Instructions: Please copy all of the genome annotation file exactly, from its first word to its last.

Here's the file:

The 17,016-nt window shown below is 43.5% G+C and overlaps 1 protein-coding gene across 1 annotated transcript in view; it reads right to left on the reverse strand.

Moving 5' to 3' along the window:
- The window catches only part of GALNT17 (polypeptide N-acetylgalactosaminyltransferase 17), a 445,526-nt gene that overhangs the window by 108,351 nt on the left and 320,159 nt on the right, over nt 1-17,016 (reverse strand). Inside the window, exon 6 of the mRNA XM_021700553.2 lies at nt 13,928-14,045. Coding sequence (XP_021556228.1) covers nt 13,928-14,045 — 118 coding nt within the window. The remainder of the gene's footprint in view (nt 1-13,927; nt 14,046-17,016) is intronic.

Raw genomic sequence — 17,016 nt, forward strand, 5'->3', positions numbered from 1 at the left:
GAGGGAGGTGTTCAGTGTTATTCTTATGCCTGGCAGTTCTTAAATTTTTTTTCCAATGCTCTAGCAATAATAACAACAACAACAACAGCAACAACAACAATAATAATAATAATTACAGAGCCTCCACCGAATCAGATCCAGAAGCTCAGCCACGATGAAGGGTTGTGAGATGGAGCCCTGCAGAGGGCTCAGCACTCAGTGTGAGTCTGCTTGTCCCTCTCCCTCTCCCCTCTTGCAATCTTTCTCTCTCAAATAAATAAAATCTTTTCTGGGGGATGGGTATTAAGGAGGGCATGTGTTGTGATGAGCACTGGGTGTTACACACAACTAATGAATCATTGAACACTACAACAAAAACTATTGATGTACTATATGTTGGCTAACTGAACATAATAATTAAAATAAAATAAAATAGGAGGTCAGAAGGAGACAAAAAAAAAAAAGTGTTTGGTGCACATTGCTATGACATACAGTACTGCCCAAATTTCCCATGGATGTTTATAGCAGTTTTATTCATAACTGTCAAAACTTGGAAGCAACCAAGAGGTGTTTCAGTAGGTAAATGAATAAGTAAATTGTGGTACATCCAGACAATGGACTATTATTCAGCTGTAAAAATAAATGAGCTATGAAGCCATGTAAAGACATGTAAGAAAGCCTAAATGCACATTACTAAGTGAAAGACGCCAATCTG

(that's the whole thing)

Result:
The 17,016-nt window shown below is 43.5% G+C and overlaps 1 protein-coding gene across 1 annotated transcript in view; it reads right to left on the reverse strand.

Moving 5' to 3' along the window:
- The window catches only part of GALNT17 (polypeptide N-acetylgalactosaminyltransferase 17), a 445,526-nt gene that overhangs the window by 108,351 nt on the left and 320,159 nt on the right, over nt 1-17,016 (reverse strand). Inside the window, exon 6 of the mRNA XM_021700553.2 lies at nt 13,928-14,045. Coding sequence (XP_021556228.1) covers nt 13,928-14,045 — 118 coding nt within the window. The remainder of the gene's footprint in view (nt 1-13,927; nt 14,046-17,016) is intronic.

Raw genomic sequence — 17,016 nt, forward strand, 5'->3', positions numbered from 1 at the left:
GAGGGAGGTGTTCAGTGTTATTCTTATGCCTGGCAGTTCTTAAATTTTTTTTCCAATGCTCTAGCAATAATAACAACAACAACAACAGCAACAACAACAATAATAATAATAATTACAGAGCCTCCACCGAATCAGATCCAGAAGCTCAGCCACGATGAAGGGTTGTGAGATGGAGCCCTGCAGAGGGCTCAGCACTCAGTGTGAGTCTGCTTGTCCCTCTCCCTCTCCCCTCTTGCAATCTTTCTCTCTCAAATAAATAAAATCTTTTCTGGGGGATGGGTATTAAGGAGGGCATGTGTTGTGATGAGCACTGGGTGTTACACACAACTAATGAATCATTGAACACTACAACAAAAACTATTGATGTACTATATGTTGGCTAACTGAACATAATAATTAAAATAAAATAAAATAGGAGGTCAGAAGGAGACAAAAAAAAAAAAGTGTTTGGTGCACATTGCTATGACATACAGTACTGCCCAAATTTCCCATGGATGTTTATAGCAGTTTTATTCATAACTGTCAAAACTTGGAAGCAACCAAGAGGTGTTTCAGTAGGTAAATGAATAAGTAAATTGTGGTACATCCAGACAATGGACTATTATTCAGCTGTAAAAATAAATGAGCTATGAAGCCATGTAAAGACATGTAAGAAAGCCTAAATGCACATTACTAAGTGAAAGACGCCAATCTG